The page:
We can also manipulate some aspects of Local Object Repository using Quick test Object Repository Automation Object Model.
For example we can add, remove, rename test objects in Local Object Repository. [QuickTest Object Repository Automation documents the Object Repository automation object model that enables you to manipulate QuickTest object repositories and their contents from outside of QuickTest.]

When we open a test that was created using a version of QTP earlier that version 9 we are asked whether we want to convert it or view it in read only format. In any case if the test previously used per-action Object Repository, the objects in each per action repository are moved to the Local Object Repository of each action in the test.

If the test previously used a shared object repository, the same shared object repository is associated with each of the actions in the test, and the local object repository is empty.

While learning or recording we can specify Shared Object Repository for the selected action. We can specify and associate one or more Shared Object Repositories with each action. We can also create new Shared Object Repository and associate it with our action.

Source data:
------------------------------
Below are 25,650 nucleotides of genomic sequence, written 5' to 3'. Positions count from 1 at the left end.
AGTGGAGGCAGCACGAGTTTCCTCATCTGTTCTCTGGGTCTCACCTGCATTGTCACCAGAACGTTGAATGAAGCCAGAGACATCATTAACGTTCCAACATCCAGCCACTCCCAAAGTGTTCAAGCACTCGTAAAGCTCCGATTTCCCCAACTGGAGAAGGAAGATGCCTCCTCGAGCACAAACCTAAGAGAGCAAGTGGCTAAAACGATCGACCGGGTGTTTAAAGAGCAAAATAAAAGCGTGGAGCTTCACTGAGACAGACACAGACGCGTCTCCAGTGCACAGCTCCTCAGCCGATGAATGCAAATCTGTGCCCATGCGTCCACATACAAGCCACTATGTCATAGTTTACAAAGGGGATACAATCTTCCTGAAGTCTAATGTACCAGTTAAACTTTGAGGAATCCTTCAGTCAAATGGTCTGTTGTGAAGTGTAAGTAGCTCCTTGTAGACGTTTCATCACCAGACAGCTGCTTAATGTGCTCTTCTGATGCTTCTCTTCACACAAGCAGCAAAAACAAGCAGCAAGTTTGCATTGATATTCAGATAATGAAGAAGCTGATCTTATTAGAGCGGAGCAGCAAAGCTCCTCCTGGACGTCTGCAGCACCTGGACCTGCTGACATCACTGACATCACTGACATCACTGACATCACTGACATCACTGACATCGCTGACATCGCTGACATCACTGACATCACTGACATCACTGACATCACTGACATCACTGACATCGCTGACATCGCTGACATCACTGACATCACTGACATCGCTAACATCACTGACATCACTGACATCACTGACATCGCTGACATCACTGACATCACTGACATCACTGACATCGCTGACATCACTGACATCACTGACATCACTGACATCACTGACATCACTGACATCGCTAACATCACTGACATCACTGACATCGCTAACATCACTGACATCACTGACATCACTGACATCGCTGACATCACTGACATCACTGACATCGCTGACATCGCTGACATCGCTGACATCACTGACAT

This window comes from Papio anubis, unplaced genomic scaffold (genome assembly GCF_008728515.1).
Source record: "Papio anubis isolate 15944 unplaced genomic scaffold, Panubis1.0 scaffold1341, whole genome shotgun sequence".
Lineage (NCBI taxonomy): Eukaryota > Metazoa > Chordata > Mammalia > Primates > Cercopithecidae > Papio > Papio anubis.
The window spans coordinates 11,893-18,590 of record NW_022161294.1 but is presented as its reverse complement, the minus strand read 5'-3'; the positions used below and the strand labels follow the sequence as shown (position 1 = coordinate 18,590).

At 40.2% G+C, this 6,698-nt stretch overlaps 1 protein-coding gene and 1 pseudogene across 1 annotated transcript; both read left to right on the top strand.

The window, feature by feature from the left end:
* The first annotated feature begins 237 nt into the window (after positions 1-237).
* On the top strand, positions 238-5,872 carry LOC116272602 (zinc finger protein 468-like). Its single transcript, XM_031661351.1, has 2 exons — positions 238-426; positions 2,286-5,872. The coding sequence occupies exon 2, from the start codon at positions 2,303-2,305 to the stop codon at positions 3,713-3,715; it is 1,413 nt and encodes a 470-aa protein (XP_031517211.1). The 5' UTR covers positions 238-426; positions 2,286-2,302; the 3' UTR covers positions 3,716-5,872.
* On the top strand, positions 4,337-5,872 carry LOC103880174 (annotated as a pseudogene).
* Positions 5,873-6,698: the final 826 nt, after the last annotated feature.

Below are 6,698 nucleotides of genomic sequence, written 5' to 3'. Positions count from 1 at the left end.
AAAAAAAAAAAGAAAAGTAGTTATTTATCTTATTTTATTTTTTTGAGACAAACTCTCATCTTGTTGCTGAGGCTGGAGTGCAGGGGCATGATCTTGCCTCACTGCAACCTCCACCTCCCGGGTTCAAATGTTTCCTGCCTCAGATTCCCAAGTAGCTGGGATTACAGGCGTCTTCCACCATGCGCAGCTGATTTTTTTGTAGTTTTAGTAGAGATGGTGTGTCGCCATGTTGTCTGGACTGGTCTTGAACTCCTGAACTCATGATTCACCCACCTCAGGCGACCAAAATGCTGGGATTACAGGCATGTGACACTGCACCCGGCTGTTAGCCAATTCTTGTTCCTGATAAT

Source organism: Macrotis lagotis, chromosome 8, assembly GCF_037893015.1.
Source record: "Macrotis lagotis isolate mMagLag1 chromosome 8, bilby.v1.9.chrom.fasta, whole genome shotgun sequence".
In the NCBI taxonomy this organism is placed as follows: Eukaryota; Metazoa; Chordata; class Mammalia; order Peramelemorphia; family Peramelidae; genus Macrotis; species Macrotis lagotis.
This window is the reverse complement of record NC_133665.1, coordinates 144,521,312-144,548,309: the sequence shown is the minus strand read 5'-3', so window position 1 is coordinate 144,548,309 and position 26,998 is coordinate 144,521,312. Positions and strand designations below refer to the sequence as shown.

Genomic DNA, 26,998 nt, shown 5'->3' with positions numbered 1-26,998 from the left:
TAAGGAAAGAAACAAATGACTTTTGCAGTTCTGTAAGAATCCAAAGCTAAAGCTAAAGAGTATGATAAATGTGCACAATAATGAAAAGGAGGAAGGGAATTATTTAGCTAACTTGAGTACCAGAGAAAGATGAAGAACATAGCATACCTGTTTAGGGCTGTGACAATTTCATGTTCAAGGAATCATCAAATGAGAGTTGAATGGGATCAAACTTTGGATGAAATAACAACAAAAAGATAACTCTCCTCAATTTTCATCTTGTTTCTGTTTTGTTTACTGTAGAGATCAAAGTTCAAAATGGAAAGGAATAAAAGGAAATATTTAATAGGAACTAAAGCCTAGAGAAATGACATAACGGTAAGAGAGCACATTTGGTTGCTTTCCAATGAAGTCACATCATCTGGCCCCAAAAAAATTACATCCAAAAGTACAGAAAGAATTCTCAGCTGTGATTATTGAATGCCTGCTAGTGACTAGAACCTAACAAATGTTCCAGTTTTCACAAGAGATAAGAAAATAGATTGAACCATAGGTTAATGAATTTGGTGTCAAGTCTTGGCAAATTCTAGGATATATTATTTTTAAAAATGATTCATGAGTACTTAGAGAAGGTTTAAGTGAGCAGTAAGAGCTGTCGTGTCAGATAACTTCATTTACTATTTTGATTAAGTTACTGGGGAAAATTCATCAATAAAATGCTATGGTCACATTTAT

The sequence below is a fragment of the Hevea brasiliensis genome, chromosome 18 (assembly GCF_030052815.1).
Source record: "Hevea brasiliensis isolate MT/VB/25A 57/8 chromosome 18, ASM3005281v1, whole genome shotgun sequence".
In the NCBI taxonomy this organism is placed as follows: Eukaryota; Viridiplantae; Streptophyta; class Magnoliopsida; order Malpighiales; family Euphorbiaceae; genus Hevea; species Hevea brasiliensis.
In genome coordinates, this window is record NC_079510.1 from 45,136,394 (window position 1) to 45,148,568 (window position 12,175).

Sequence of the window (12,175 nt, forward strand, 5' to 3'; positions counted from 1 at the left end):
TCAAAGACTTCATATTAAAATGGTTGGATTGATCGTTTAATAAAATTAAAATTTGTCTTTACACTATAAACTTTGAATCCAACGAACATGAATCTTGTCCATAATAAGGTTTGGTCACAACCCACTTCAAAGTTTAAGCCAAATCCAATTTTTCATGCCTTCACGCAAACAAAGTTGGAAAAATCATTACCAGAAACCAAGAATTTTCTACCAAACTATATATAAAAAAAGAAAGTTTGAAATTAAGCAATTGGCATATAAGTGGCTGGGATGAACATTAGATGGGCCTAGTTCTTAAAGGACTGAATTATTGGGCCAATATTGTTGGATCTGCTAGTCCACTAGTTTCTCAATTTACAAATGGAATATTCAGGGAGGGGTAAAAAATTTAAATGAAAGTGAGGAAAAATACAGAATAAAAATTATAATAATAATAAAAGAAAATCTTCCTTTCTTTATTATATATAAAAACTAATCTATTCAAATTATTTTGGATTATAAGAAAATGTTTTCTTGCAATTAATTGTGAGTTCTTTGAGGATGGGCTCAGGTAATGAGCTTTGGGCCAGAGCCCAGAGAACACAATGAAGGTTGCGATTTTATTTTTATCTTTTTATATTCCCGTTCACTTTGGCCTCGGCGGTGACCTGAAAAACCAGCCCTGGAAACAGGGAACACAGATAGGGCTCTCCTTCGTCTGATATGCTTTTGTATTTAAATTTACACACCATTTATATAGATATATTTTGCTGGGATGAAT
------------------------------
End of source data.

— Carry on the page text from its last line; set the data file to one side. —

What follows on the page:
In case of Shared Object Repository, QTP uses existing information and does not add objects to the Object Repository if we record operations on an object that already exists either in Shared or Local Object Repository.

As said earlier QTP does not add objects directly to the associated Shared Object Repository as we record, instead it adds new objects in Local Object Repository (if that object does not already exist in associated Shared Object Repository).

We can surely export Local objects to Shared Object Repository.

There are different ways in which we can move objects from Local Object Repository to Shared Object Repository:


1)
Exporting the objects to the Shared Object Repository from the Local Object Repository:

In Object Repository window choose the action whose local objects you want to move. Choose File-> Export Local Objects.Select the location in which you want to save the file. Click on save.